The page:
If you need assistance, please call 512-327-9310

  • Inflation and Rent - A Short Discussion

    Thursday, November 3, 2022   /   by Jenny Carroll

    Inflation and Rent - A Short Discussion

    Contributed by John Case
    Dripping Springs Stanberry Office
    3045584.jpgWe are telling you something that you probably already know. Rents are high; incredibly high! While the answer is a little obvious, there are 3 reasons, all of which are subsets of the real reason.

    1)     There really is too much money in the economy for the available goods that it is chasing. It may not feel like it if you haven’t had a raise in a while but rents have been increasing faster than many household incomes have.

    2)   There are not enough places to rent. This has become more and more true over the past 5 years. The demand for properties to lease, has exceeded the number of them available. This creates a condition of demand outpacing supply which results in this demand pushing up lease rates simply because the demand had families bidding up what they are willing to pay. In this way many families have insufficient income for the home they need or want and must search for a home that may be smaller, in a neighborhood that is further from work, schools, or other amenities that make it comfortable.

    3)     Prices in general are going up. Energy, food, maintenance, repairs, and a hundred other items that creep into the personal economy.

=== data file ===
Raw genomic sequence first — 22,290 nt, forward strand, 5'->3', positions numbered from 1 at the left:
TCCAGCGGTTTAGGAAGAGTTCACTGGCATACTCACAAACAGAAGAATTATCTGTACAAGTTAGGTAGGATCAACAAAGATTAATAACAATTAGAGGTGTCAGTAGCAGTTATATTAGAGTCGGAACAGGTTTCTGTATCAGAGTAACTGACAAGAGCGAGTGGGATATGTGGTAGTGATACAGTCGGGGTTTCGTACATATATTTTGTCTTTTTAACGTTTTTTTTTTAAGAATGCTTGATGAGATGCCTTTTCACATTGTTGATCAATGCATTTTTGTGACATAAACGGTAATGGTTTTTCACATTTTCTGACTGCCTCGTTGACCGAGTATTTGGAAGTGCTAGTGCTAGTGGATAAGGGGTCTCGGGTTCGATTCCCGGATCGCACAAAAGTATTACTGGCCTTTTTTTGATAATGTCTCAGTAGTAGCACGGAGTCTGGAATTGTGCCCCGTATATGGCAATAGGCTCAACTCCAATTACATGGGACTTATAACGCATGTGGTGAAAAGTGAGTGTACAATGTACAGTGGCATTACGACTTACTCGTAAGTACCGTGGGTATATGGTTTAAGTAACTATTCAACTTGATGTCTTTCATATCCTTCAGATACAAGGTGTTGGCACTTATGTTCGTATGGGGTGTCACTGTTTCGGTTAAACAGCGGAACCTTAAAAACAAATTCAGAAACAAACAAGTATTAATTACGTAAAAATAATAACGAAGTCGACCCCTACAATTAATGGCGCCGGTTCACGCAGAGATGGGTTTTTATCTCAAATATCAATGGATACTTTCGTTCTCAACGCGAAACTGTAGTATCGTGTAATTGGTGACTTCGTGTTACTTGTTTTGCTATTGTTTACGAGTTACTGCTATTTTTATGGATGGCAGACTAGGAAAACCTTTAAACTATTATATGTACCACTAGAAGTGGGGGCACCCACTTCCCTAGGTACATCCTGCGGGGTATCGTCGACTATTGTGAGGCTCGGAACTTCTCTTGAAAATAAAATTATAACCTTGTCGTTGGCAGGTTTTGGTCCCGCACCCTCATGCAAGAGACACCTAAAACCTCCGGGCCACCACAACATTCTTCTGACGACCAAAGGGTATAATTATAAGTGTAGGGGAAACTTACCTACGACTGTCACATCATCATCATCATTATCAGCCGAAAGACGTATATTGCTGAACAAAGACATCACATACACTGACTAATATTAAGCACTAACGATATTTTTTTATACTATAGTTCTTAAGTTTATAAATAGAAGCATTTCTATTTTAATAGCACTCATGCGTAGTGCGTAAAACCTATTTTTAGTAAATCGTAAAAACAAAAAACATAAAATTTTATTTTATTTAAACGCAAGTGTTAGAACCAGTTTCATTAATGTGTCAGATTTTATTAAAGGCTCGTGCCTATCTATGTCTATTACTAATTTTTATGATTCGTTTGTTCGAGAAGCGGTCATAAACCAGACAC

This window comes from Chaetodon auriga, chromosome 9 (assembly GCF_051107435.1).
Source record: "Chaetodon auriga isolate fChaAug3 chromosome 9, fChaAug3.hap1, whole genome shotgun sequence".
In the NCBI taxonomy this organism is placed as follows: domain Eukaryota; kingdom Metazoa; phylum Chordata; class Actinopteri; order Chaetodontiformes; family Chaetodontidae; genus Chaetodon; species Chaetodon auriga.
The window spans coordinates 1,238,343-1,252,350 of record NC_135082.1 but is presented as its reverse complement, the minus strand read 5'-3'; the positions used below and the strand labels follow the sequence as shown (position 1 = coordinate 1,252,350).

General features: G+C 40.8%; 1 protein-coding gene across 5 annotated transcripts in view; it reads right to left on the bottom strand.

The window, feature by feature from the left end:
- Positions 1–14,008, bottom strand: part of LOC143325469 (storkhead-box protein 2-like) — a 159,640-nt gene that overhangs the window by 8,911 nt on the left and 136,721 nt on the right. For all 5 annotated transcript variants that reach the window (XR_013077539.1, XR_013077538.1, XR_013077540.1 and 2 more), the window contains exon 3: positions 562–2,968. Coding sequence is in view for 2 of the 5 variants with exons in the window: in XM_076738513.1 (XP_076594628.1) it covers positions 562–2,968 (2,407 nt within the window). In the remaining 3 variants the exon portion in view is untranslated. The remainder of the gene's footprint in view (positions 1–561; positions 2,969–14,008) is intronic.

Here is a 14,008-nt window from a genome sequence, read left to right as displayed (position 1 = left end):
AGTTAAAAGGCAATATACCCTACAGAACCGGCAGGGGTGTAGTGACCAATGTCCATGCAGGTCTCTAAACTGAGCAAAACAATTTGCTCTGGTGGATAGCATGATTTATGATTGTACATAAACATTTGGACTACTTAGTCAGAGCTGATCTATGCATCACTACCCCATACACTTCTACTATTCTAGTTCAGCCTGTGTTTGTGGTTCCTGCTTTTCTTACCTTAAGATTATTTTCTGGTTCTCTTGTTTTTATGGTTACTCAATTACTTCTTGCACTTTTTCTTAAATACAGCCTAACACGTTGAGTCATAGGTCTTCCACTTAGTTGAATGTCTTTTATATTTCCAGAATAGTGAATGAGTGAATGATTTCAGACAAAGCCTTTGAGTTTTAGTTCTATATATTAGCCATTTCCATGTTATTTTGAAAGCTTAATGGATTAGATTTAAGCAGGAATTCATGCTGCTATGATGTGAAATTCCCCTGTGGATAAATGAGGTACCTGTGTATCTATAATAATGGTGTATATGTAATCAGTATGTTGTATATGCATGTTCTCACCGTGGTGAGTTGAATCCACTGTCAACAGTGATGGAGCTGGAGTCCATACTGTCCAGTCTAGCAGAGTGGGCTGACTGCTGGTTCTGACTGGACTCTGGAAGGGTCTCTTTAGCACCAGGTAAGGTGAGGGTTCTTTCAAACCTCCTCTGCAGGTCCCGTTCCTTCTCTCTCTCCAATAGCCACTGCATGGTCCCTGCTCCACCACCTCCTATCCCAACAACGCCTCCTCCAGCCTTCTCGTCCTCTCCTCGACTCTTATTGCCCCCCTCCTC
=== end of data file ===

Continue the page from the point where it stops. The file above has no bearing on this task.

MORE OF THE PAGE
The answer is not easy. Finding an acceptable property to lease is becoming increasingly if not impossible to do. A family in this position has limited options. Moving to another and less expensive area is one if you can move. Job, school, family requirements all enter into this decision, and many cannot do it. Some do, although with difficulty which is temporary. Many people bite the bullet, take on extra employment, cut back on expenses or other actions.

    Some people may have the means to purchase a home. Before you automatically reject this as an option that is impossible, please read to the end of this article.

    Here are a few facts: When people can take a mortgage, if nothing else changes, it is rational to think that over time your income will increase while your mortgage expense remains the same. Over time, your mortgage becomes a smaller portion of your income and after 30 years, you will have paid it off. There is no such thing as a 30 lease; after 30 years you will still be paying the landlord’s mortgage. To add to that it is likely that the rent will increase yearly. To add to that you will note captured any equity in the home, you will not be able to use any of your rent as a tax deduction or be able to make any improvements to the property to accommodate your basic needs for the family.

    To top this off, over time you may be able to reduce the monthly payment. Like I said, the mortgage is fixed but you may be able to refinance it with a lower mortgage interest when rates reduce. Of course, if rates go up, you will not have an increase in your payment, with the exception of taxes and insurance, which no one can avoid.

    If you think that you cannot take out a mortgage now because rates are too high, ask yourself how long you are willing to wait? Acting now locks in your cost. Waiting in this environment may add to the cost of owning a home.

    Give me a call at 925-382-9771 or email  johnacase@stanberry.com or contact your favorite Stanberry today.

    Let’s take care of your family now while inflation works itself out. We look forward to speaking with you.

      home, affordable housing, buying power, inflation, interest rates